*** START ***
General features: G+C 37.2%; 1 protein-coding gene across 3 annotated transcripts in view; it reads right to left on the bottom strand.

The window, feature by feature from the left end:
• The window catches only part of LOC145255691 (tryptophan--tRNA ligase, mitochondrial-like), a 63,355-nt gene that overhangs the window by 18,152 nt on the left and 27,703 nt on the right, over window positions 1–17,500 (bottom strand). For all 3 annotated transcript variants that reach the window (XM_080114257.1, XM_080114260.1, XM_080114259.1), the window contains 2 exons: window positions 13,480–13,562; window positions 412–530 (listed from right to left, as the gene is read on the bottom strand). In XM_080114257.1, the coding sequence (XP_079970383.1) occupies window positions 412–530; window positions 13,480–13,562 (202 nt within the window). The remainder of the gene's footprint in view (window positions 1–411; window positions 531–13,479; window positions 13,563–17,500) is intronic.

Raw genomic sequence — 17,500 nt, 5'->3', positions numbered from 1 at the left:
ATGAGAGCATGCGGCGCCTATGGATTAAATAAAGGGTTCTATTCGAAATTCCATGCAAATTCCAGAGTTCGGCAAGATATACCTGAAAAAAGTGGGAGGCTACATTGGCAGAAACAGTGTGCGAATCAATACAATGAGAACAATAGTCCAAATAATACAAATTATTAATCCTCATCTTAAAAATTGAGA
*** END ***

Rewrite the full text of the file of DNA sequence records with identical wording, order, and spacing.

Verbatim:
General features: G+C 37.2%; 1 protein-coding gene across 3 annotated transcripts in view; it reads right to left on the bottom strand.

The window, feature by feature from the left end:
• The window catches only part of LOC145255691 (tryptophan--tRNA ligase, mitochondrial-like), a 63,355-nt gene that overhangs the window by 18,152 nt on the left and 27,703 nt on the right, over window positions 1–17,500 (bottom strand). For all 3 annotated transcript variants that reach the window (XM_080114257.1, XM_080114260.1, XM_080114259.1), the window contains 2 exons: window positions 13,480–13,562; window positions 412–530 (listed from right to left, as the gene is read on the bottom strand). In XM_080114257.1, the coding sequence (XP_079970383.1) occupies window positions 412–530; window positions 13,480–13,562 (202 nt within the window). The remainder of the gene's footprint in view (window positions 1–411; window positions 531–13,479; window positions 13,563–17,500) is intronic.

Raw genomic sequence — 17,500 nt, 5'->3', positions numbered from 1 at the left:
ATGAGAGCATGCGGCGCCTATGGATTAAATAAAGGGTTCTATTCGAAATTCCATGCAAATTCCAGAGTTCGGCAAGATATACCTGAAAAAAGTGGGAGGCTACATTGGCAGAAACAGTGTGCGAATCAATACAATGAGAACAATAGTCCAAATAATACAAATTATTAATCCTCATCTTAAAAATTGAGA